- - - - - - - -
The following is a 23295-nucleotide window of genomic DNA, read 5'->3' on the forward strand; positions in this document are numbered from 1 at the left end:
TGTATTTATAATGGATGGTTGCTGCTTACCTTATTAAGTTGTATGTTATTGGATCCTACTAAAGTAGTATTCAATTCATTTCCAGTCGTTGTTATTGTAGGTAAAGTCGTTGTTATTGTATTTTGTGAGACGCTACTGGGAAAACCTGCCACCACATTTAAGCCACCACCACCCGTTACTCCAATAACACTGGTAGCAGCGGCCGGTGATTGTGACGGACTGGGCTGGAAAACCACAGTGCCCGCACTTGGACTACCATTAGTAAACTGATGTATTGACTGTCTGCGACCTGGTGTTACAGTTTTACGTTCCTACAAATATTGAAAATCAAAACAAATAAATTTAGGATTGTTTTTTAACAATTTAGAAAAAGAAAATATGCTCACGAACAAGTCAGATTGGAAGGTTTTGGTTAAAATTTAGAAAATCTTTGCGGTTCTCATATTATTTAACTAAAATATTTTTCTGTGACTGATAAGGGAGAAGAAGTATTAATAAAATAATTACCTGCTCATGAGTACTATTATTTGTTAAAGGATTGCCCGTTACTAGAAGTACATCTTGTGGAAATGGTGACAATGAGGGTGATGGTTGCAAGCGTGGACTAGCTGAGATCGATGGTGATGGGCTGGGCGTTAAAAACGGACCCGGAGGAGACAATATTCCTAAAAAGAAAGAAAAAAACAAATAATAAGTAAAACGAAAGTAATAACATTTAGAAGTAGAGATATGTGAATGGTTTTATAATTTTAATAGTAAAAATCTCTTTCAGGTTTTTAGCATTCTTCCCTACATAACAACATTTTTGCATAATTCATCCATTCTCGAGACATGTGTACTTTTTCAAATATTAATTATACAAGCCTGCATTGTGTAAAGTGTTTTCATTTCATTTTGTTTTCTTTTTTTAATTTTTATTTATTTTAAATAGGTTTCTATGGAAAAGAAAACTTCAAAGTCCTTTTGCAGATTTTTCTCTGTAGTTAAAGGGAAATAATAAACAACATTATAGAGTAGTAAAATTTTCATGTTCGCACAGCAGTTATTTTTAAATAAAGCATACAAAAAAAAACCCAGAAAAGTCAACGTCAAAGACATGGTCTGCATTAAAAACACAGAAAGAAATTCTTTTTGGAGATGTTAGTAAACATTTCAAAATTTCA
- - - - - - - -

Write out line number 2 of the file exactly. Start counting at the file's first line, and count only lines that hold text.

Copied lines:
TGTATTTATAATGGATGGTTGCTGCTTACCTTATTAAGTTGTATGTTATTGGATCCTACTAAAGTAGTATTCAATTCATTTCCAGTCGTTGTTATTGTAGGTAAAGTCGTTGTTATTGTATTTTGTGAGACGCTACTGGGAAAACCTGCCACCACATTTAAGCCACCACCACCCGTTACTCCAATAACACTGGTAGCAGCGGCCGGTGATTGTGACGGACTGGGCTGGAAAACCACAGTGCCCGCACTTGGACTACCATTAGTAAACTGATGTATTGACTGTCTGCGACCTGGTGTTACAGTTTTACGTTCCTACAAATATTGAAAATCAAAACAAATAAATTTAGGATTGTTTTTTAACAATTTAGAAAAAGAAAATATGCTCACGAACAAGTCAGATTGGAAGGTTTTGGTTAAAATTTAGAAAATCTTTGCGGTTCTCATATTATTTAACTAAAATATTTTTCTGTGACTGATAAGGGAGAAGAAGTATTAATAAAATAATTACCTGCTCATGAGTACTATTATTTGTTAAAGGATTGCCCGTTACTAGAAGTACATCTTGTGGAAATGGTGACAATGAGGGTGATGGTTGCAAGCGTGGACTAGCTGAGATCGATGGTGATGGGCTGGGCGTTAAAAACGGACCCGGAGGAGACAATATTCCTAAAAAGAAAGAAAAAAACAAATAATAAGTAAAACGAAAGTAATAACATTTAGAAGTAGAGATATGTGAATGGTTTTATAATTTTAATAGTAAAAATCTCTTTCAGGTTTTTAGCATTCTTCCCTACATAACAACATTTTTGCATAATTCATCCATTCTCGAGACATGTGTACTTTTTCAAATATTAATTATACAAGCCTGCATTGTGTAAAGTGTTTTCATTTCATTTTGTTTTCTTTTTTTAATTTTTATTTATTTTAAATAGGTTTCTATGGAAAAGAAAACTTCAAAGTCCTTTTGCAGATTTTTCTCTGTAGTTAAAGGGAAATAATAAACAACATTATAGAGTAGTAAAATTTTCATGTTCGCACAGCAGTTATTTTTAAATAAAGCATACAAAAAAAAACCCAGAAAAGTCAACGTCAAAGACATGGTCTGCATTAAAAACACAGAAAGAAATTCTTTTTGGAGATGTTAGTAAACATTTCAAAATTTCA